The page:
- Bitcoin on Monday rose above $61,200, near its record high, before paring slightly.
- The crypto world’s focus this week will be on Coinbase’s direct listing on the Nasdaq.
- One analyst said the listing is “definitely a supportive move” for bitcoin.
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Bitcoin rose as much as 2.6% to $61,229 on Monday as the crypto world prepared for a week dominated by Coinbase’s direct listing on Wednesday. The surge took the coin close to its all-time high of $61,742 reached on March 13.
The world’s biggest cryptocurrency has since pared gains slightly, trading at $60,429.68 as of 9:05 a.m. in New York.
“There’s a lot of anticipation, some restlessness, maybe some anxiety in crypto markets today,” Justin d’Anethan, head of sales at Nasdaq-listed exchange Equos, told Insider.
“With BTC solidly in the upper 50Ks, everyone is looking to see if we can reclaim or surpass that last all-time high… seen a couple of weeks back,” he said.
The big event of the week in the cryptocurrency world is the direct listing of crypto exchange Coinbase on the Nasdaq on Wednesday.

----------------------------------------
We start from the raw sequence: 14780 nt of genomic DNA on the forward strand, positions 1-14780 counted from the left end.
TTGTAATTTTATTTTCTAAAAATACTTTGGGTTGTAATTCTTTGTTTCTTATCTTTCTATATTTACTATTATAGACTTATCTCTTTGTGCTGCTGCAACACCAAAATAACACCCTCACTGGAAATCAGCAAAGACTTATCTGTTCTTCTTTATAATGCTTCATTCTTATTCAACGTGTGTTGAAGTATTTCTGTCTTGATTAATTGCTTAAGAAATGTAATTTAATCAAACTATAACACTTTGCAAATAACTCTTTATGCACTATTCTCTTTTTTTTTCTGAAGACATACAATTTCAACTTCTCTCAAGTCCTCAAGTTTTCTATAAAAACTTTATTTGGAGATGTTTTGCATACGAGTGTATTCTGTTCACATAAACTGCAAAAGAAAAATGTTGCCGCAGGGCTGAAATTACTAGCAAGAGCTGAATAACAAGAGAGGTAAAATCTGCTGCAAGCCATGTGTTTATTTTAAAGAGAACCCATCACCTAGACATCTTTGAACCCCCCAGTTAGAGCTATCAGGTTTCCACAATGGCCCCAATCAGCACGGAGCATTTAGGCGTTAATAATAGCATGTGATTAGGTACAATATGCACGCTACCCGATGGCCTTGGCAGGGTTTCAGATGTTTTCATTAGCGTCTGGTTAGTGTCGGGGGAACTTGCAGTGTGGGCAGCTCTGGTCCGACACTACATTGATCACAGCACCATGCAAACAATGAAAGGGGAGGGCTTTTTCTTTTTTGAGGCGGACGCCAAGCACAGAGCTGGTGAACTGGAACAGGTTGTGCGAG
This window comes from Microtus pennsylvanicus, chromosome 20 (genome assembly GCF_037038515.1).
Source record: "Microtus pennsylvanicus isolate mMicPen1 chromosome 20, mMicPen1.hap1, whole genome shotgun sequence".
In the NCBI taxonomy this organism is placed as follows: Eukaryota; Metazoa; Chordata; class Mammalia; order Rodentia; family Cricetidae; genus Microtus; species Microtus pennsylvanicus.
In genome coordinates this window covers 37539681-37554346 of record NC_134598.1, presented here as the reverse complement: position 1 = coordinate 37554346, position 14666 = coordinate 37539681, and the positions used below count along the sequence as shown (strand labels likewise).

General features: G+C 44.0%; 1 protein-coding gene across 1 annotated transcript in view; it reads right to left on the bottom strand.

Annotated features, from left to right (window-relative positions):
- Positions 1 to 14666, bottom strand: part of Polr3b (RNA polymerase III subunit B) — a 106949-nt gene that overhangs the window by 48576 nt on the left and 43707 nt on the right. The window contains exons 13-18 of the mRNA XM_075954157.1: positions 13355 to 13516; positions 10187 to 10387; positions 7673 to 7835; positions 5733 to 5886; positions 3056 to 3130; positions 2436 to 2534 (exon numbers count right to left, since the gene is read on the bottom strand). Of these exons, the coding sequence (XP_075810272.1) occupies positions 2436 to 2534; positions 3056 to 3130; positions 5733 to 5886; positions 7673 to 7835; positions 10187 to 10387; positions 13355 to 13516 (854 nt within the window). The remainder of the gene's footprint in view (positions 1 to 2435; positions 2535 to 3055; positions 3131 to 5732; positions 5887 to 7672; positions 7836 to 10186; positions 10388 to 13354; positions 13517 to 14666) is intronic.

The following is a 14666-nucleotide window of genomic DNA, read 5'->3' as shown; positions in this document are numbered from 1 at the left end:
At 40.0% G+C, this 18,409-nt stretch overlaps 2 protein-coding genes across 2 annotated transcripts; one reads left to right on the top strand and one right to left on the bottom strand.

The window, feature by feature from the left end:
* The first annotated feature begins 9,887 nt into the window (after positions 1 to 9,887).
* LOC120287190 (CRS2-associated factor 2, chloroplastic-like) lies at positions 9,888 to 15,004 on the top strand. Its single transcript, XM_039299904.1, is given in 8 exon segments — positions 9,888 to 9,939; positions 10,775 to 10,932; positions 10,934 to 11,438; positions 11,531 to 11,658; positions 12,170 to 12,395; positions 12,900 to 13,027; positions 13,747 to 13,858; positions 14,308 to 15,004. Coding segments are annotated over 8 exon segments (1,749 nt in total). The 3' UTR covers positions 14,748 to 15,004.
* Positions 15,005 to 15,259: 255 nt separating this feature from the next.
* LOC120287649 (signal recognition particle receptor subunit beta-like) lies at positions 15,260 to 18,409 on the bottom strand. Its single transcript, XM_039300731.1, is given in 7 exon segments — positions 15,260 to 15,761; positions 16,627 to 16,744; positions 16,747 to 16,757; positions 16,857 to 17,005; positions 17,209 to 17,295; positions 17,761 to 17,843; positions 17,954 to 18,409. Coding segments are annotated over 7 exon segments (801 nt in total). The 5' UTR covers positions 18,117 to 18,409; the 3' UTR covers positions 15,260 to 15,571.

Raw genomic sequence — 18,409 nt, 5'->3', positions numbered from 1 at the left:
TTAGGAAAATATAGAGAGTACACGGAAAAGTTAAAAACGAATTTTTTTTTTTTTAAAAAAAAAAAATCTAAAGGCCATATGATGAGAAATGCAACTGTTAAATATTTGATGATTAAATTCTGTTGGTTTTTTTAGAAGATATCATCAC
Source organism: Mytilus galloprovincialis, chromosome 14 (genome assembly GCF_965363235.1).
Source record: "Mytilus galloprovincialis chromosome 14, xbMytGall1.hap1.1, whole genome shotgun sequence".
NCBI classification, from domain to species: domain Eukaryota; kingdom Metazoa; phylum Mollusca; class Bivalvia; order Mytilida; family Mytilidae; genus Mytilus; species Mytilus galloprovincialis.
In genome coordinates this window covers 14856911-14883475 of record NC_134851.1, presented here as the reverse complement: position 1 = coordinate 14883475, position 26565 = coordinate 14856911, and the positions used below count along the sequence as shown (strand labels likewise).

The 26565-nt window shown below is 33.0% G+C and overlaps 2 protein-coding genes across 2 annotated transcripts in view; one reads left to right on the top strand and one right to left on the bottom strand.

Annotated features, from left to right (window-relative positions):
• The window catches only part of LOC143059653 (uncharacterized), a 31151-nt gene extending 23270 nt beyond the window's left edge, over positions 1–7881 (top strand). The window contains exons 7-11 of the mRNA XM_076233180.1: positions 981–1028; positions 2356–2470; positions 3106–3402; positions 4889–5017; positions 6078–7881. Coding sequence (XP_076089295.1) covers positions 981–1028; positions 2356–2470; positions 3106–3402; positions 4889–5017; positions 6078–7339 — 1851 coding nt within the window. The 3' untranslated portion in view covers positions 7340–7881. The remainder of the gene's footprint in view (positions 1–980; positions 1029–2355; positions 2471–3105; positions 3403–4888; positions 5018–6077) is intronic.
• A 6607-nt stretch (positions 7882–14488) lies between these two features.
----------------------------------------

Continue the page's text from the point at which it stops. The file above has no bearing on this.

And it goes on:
It will be the first listing of a major crypto company, with Coinbase pulling in around $1.8 billion of revenue in the first quarter of 2021. The exchange said private market transactions valued the firm at about $68 billion in March.
D’Anethan added: “Coinbase’s IPO is definitely a supportive move for the space as it is bolstering the legitimacy of the asset class and offering investors new ways to interact with it.”
Edward Moya, senior market analyst at currency firm Oanda, said in an email “a disappointing IPO or excessive concerns over enhanced regulatory oversight could weigh on bitcoin and the other altcoins.”
Bitcoin has more than doubled in 2021 thanks to a renewed interest in digital currencies supported by huge amounts of stimulus from governments and central banks.
Now, many major institutions are moving into the crypto space, adding legitimacy to bitcoin and other currencies.
Yet cryptocurrencies continue to divide the financial world, with many figures saying they are too volatile to become serious investments for major players. Others argue they serve little purpose except speculation.